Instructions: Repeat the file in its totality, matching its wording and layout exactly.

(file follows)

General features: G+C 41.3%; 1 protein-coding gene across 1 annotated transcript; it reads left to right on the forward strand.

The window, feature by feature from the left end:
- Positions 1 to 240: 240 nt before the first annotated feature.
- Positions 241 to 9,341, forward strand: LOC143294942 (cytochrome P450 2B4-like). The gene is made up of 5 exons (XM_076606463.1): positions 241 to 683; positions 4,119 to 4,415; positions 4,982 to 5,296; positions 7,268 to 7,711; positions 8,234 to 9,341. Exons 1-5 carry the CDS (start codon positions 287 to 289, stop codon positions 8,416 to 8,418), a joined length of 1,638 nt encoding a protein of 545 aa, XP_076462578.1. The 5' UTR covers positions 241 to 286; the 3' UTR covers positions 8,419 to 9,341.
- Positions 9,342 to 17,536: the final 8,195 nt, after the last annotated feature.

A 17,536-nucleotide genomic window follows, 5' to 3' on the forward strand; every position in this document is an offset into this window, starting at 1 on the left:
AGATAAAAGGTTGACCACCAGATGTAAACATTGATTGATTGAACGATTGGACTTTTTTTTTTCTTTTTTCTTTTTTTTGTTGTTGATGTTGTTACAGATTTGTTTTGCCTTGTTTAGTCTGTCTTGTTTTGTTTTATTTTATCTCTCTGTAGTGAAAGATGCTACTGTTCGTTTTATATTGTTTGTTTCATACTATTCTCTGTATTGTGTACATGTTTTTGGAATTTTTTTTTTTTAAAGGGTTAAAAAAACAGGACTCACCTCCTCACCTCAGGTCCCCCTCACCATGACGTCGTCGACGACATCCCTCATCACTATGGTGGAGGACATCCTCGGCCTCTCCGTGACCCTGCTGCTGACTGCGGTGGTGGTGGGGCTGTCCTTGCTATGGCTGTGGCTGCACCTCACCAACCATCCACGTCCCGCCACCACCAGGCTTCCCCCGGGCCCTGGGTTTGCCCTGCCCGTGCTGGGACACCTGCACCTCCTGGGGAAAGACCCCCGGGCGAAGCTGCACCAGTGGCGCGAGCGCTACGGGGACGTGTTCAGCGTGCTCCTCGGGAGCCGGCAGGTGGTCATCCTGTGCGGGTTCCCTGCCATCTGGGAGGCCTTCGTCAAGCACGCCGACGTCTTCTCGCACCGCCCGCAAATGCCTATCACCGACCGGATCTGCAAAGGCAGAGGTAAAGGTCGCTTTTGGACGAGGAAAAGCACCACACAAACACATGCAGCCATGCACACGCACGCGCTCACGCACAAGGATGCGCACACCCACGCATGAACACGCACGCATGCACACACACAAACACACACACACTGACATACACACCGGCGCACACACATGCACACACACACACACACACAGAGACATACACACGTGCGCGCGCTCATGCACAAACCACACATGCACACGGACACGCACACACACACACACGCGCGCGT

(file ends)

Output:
General features: G+C 41.3%; 1 protein-coding gene across 1 annotated transcript; it reads left to right on the forward strand.

The window, feature by feature from the left end:
- Positions 1 to 240: 240 nt before the first annotated feature.
- Positions 241 to 9,341, forward strand: LOC143294942 (cytochrome P450 2B4-like). The gene is made up of 5 exons (XM_076606463.1): positions 241 to 683; positions 4,119 to 4,415; positions 4,982 to 5,296; positions 7,268 to 7,711; positions 8,234 to 9,341. Exons 1-5 carry the CDS (start codon positions 287 to 289, stop codon positions 8,416 to 8,418), a joined length of 1,638 nt encoding a protein of 545 aa, XP_076462578.1. The 5' UTR covers positions 241 to 286; the 3' UTR covers positions 8,419 to 9,341.
- Positions 9,342 to 17,536: the final 8,195 nt, after the last annotated feature.

A 17,536-nucleotide genomic window follows, 5' to 3' on the forward strand; every position in this document is an offset into this window, starting at 1 on the left:
AGATAAAAGGTTGACCACCAGATGTAAACATTGATTGATTGAACGATTGGACTTTTTTTTTTCTTTTTTCTTTTTTTTGTTGTTGATGTTGTTACAGATTTGTTTTGCCTTGTTTAGTCTGTCTTGTTTTGTTTTATTTTATCTCTCTGTAGTGAAAGATGCTACTGTTCGTTTTATATTGTTTGTTTCATACTATTCTCTGTATTGTGTACATGTTTTTGGAATTTTTTTTTTTTAAAGGGTTAAAAAAACAGGACTCACCTCCTCACCTCAGGTCCCCCTCACCATGACGTCGTCGACGACATCCCTCATCACTATGGTGGAGGACATCCTCGGCCTCTCCGTGACCCTGCTGCTGACTGCGGTGGTGGTGGGGCTGTCCTTGCTATGGCTGTGGCTGCACCTCACCAACCATCCACGTCCCGCCACCACCAGGCTTCCCCCGGGCCCTGGGTTTGCCCTGCCCGTGCTGGGACACCTGCACCTCCTGGGGAAAGACCCCCGGGCGAAGCTGCACCAGTGGCGCGAGCGCTACGGGGACGTGTTCAGCGTGCTCCTCGGGAGCCGGCAGGTGGTCATCCTGTGCGGGTTCCCTGCCATCTGGGAGGCCTTCGTCAAGCACGCCGACGTCTTCTCGCACCGCCCGCAAATGCCTATCACCGACCGGATCTGCAAAGGCAGAGGTAAAGGTCGCTTTTGGACGAGGAAAAGCACCACACAAACACATGCAGCCATGCACACGCACGCGCTCACGCACAAGGATGCGCACACCCACGCATGAACACGCACGCATGCACACACACAAACACACACACACTGACATACACACCGGCGCACACACATGCACACACACACACACACACAGAGACATACACACGTGCGCGCGCTCATGCACAAACCACACATGCACACGGACACGCACACACACACACACGCGCGCGT